CONSTRUCTIVE SOLUTIONS The engineers and architects who worked on Roosevelt’s Wabash Building came up with innovative ideas to solve construction dilemmas. The crane was placed on steel beams outside the perimeter of the building due to the tight construction site (above). The facade of the historic Fine Arts Annex was preserved, restored and connected to the new building (bottom-left). Each of the building’s five green roofs has different environments so the plants chosen for each roof were based on those specific climates (bottom-right).
Another challenge was saving the six-story façade of the building located on the north end of the Wabash Building property and incorporating it into the design of the building.
The former Fine Arts Annex façade was built in 1924 by renowned architect Andrew Rebori.
Because the façade was historic, it couldn’t be taken down and rebuilt later. Instead, steel reinforcing bars were put up around the façade and it was completely restored. It is now the entrance to Roosevelt’s bookstore.
In addition, the signature terra cotta on the façade had to be restored. But there are only two manufacturers in the entire country that make the particular type of terra cotta used in the facade.
“It was really a very complicated and time-consuming thing for us to get it right,” Hoselton said. “We didn’t think it was going to be that complicated, but as we got more and more into it, it got more and more complicated.”
An overarching problem was combining all of the different uses of the new building into one cohesive structure—from the dining hall to science labs to residence space, said Jeff Hrubec, senior vice president at VOA Associates, Inc. and the project manager/project architect for the Wabash Building.
The design team used a “neighborhood concept,” grouping similar functions together and color coordinating them in shades such as yellow, blue, red and orange.
Student support services, which include a fitness center and dining hall, are housed on the building’s first five floors. Science labs, classrooms and faculty office space comprise the sixth through 13th floors. And beginning on the 14th floor heading up, there are residence rooms with incredible views overlooking the Art Institute of Chicago, Lake Michigan and Soldier Field.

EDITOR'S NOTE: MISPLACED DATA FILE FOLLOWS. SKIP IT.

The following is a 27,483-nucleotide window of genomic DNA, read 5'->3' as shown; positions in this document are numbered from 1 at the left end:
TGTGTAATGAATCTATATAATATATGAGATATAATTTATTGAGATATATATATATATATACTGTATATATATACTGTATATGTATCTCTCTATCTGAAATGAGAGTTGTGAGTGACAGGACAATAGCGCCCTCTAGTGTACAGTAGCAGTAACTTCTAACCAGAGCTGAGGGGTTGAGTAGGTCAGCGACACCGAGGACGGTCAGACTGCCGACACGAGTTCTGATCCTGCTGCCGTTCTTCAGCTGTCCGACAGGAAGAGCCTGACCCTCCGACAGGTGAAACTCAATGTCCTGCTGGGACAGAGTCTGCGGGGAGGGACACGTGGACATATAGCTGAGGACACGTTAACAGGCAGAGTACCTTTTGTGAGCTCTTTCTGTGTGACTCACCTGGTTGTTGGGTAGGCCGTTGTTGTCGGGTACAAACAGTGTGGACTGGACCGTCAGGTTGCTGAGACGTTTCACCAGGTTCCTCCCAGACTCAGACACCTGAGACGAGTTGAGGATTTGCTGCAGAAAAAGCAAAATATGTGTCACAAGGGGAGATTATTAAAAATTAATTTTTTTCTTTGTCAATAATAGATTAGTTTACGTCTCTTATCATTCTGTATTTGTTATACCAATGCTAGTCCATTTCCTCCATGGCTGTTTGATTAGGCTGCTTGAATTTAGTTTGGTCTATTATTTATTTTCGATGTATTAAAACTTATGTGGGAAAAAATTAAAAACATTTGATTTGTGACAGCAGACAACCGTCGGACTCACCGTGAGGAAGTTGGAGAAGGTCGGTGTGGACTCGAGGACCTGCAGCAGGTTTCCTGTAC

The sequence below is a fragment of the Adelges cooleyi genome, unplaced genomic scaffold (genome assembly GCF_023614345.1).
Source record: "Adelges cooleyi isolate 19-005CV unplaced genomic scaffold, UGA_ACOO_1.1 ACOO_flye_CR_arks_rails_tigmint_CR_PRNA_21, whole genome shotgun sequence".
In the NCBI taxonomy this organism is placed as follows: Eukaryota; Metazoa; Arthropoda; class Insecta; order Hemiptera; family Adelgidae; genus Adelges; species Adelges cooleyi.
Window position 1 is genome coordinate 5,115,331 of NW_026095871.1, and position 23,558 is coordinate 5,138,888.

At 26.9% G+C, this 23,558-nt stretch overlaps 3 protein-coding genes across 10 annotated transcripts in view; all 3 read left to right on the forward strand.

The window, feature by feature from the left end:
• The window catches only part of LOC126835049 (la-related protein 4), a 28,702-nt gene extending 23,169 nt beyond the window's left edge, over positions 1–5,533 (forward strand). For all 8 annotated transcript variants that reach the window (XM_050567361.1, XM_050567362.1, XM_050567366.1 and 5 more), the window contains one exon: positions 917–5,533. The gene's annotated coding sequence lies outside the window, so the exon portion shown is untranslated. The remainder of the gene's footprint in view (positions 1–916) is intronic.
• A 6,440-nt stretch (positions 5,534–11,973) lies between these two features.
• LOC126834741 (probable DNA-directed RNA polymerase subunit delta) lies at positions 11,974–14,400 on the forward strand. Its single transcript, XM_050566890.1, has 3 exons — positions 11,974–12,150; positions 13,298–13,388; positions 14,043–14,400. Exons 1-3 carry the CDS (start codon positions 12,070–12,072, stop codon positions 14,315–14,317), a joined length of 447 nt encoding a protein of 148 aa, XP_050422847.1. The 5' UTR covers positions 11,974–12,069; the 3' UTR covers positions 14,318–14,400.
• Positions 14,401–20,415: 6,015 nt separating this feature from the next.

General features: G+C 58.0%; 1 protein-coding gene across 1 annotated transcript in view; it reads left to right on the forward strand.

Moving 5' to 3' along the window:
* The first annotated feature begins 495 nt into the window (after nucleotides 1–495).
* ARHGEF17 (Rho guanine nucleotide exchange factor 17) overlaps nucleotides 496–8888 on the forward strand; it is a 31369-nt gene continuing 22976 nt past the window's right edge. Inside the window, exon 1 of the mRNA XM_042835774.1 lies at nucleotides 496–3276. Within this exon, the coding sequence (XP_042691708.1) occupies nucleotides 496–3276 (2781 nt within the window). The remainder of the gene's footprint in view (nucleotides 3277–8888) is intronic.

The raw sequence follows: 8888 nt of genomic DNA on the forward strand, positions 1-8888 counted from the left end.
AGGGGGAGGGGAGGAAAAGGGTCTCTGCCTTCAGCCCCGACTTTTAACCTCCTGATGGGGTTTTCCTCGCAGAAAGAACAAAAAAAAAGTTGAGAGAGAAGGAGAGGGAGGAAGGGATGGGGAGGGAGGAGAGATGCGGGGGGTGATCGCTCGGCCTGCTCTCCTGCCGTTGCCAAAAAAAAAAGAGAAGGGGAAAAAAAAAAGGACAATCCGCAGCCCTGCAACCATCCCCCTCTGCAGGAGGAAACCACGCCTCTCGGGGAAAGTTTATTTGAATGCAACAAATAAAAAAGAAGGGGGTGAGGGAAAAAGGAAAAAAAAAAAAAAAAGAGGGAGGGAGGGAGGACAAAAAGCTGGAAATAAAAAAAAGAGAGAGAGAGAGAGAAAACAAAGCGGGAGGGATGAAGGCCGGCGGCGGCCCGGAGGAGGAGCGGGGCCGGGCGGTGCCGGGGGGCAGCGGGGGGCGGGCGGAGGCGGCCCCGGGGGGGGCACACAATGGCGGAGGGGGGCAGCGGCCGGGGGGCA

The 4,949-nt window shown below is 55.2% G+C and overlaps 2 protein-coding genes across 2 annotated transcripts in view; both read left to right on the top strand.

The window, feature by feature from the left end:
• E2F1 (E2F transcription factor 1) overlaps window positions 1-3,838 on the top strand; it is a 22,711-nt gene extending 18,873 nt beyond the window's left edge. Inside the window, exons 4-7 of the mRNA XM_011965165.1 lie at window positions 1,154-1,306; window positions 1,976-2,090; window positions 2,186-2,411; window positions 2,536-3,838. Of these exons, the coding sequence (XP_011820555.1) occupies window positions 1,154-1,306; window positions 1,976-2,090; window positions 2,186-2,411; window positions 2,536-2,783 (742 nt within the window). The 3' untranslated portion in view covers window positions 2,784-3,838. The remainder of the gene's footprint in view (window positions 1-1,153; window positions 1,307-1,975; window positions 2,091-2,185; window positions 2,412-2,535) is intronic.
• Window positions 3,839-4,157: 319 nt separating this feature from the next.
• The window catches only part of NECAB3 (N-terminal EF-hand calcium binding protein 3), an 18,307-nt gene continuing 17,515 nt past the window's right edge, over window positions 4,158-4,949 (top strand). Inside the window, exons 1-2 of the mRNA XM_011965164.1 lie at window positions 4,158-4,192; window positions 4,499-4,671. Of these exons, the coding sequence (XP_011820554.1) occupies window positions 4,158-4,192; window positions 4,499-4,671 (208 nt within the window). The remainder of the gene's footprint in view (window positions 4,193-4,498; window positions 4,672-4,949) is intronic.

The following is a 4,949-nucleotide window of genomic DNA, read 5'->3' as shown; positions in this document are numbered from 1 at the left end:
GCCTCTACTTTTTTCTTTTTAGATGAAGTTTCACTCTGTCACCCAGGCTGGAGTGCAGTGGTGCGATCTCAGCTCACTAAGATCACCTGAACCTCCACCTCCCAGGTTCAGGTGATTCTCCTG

“At a typical university in a rural area, there would be as many as six different buildings,” Hrubec said. “One of the major challenges was trying to get all of the different programs to work together.”
Making sure the building was “green” and sustainable was an imperative for everyone involved. Although it was often difficult to achieve, the University incorporated several green initiatives into the project. These include native plants on 51 percent of the roof, using construction materials that were 20 percent recycled and installing energy efficient heating and air conditioning equipment with a Building Automation System rating that is 24.5 percent above industry standards. Roosevelt will learn this spring if it will receive a LEED silver or gold certification, something very few skyscrapers in Chicago have.
Aside from all of the engineering, architectural and construction challenges, those who worked closely on the project said another wonder of the Wabash Building is the tough economic climate in which it was built.
“In a normal time, it’s one of those once in a lifetime opportunities to take all these program elements and put them all in one building with a significant design,” Hrubec said. “We started in 2008 when the rest of the world was falling apart. So it’s not just the building itself, but it’s the time it was built in that says something about the resolve of the University and the design team to really bring something this unique to life.”
“This is really a fascinating, distinctive building,” Hoselton said. “We couldn’t put up just any building next to the Auditorium Building. When that was built in the late 19th century, it was a statement to the world that the city of Chicago had arrived. The Wabash Building had to be a statement that Roosevelt has arrived.”